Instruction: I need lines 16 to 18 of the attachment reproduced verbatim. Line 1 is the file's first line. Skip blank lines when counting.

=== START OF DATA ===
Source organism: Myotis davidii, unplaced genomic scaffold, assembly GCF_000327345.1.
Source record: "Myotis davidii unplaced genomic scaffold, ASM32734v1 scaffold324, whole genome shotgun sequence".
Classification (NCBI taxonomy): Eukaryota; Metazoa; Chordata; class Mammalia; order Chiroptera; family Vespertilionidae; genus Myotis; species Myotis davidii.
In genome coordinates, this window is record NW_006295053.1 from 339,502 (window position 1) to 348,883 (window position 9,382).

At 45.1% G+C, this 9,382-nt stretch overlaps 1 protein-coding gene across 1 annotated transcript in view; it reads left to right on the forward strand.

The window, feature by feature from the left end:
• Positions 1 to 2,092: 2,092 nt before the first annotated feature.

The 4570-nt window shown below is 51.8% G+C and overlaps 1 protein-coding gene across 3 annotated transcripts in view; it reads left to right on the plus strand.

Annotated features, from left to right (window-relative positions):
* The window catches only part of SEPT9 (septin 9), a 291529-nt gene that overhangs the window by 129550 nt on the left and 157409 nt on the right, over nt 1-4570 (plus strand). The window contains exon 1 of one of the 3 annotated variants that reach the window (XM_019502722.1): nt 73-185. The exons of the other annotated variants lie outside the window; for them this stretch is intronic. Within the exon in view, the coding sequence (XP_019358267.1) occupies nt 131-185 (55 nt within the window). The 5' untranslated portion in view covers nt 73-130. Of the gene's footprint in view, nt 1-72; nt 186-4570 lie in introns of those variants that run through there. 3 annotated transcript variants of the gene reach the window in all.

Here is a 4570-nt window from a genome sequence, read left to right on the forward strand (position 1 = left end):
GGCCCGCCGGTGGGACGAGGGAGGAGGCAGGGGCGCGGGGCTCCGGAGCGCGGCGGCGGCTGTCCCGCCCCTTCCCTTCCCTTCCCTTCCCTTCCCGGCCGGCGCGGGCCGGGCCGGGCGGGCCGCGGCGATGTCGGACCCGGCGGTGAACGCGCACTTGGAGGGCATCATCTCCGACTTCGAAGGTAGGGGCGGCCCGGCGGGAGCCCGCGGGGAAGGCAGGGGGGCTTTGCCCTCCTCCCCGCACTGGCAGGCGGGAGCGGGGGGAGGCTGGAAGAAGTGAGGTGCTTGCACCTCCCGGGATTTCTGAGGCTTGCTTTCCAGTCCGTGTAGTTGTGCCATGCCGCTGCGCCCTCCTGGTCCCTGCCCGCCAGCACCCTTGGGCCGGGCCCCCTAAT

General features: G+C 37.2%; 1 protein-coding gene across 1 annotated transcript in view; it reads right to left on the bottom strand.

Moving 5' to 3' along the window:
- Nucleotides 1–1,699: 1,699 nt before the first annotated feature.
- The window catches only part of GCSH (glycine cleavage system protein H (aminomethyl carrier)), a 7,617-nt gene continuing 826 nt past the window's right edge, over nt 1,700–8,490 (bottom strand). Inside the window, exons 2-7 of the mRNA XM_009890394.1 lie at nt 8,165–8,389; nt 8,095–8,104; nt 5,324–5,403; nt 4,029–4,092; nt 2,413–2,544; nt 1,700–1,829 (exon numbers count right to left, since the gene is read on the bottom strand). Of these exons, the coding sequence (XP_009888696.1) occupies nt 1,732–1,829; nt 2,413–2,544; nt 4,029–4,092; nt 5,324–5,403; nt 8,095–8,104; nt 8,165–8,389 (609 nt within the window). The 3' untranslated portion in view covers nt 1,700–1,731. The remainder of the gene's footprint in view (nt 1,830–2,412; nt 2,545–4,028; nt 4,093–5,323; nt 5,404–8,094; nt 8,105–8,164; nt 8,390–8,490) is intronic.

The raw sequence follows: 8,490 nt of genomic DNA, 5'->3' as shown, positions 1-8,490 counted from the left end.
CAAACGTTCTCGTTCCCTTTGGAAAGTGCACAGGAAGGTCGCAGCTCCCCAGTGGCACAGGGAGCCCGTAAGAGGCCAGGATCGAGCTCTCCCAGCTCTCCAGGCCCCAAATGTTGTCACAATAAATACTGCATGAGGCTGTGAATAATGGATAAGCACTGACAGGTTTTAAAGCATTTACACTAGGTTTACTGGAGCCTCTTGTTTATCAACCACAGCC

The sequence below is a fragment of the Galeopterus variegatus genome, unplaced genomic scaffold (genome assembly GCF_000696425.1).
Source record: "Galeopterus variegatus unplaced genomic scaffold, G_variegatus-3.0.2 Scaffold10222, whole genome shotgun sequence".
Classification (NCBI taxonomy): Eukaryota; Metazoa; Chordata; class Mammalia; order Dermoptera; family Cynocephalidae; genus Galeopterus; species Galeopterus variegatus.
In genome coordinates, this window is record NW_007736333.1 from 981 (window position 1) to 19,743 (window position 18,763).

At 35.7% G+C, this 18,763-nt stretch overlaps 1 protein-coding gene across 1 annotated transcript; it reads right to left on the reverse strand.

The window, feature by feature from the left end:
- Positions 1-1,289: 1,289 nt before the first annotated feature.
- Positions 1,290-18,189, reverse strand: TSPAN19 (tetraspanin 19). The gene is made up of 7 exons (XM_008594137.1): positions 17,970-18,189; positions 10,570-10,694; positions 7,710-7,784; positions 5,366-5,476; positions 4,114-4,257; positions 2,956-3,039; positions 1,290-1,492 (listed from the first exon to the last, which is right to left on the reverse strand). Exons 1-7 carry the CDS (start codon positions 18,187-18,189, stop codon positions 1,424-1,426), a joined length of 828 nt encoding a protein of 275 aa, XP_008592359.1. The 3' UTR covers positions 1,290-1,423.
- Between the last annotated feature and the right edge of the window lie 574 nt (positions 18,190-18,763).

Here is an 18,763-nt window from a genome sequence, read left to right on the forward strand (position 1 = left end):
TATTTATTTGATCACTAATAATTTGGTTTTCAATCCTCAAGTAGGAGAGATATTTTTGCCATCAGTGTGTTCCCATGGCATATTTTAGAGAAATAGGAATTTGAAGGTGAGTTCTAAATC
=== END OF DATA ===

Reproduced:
- The window catches only part of GCSH (glycine cleavage system protein H (aminomethyl carrier)), a 7,617-nt gene continuing 826 nt past the window's right edge, over nt 1,700–8,490 (bottom strand). Inside the window, exons 2-7 of the mRNA XM_009890394.1 lie at nt 8,165–8,389; nt 8,095–8,104; nt 5,324–5,403; nt 4,029–4,092; nt 2,413–2,544; nt 1,700–1,829 (exon numbers count right to left, since the gene is read on the bottom strand). Of these exons, the coding sequence (XP_009888696.1) occupies nt 1,732–1,829; nt 2,413–2,544; nt 4,029–4,092; nt 5,324–5,403; nt 8,095–8,104; nt 8,165–8,389 (609 nt within the window). The 3' untranslated portion in view covers nt 1,700–1,731. The remainder of the gene's footprint in view (nt 1,830–2,412; nt 2,545–4,028; nt 4,093–5,323; nt 5,404–8,094; nt 8,105–8,164; nt 8,390–8,490) is intronic.

The raw sequence follows: 8,490 nt of genomic DNA, 5'->3' as shown, positions 1-8,490 counted from the left end.
CAAACGTTCTCGTTCCCTTTGGAAAGTGCACAGGAAGGTCGCAGCTCCCCAGTGGCACAGGGAGCCCGTAAGAGGCCAGGATCGAGCTCTCCCAGCTCTCCAGGCCCCAAATGTTGTCACAATAAATACTGCATGAGGCTGTGAATAATGGATAAGCACTGACAGGTTTTAAAGCATTTACACTAGGTTTACTGGAGCCTCTTGTTTATCAACCACAGCC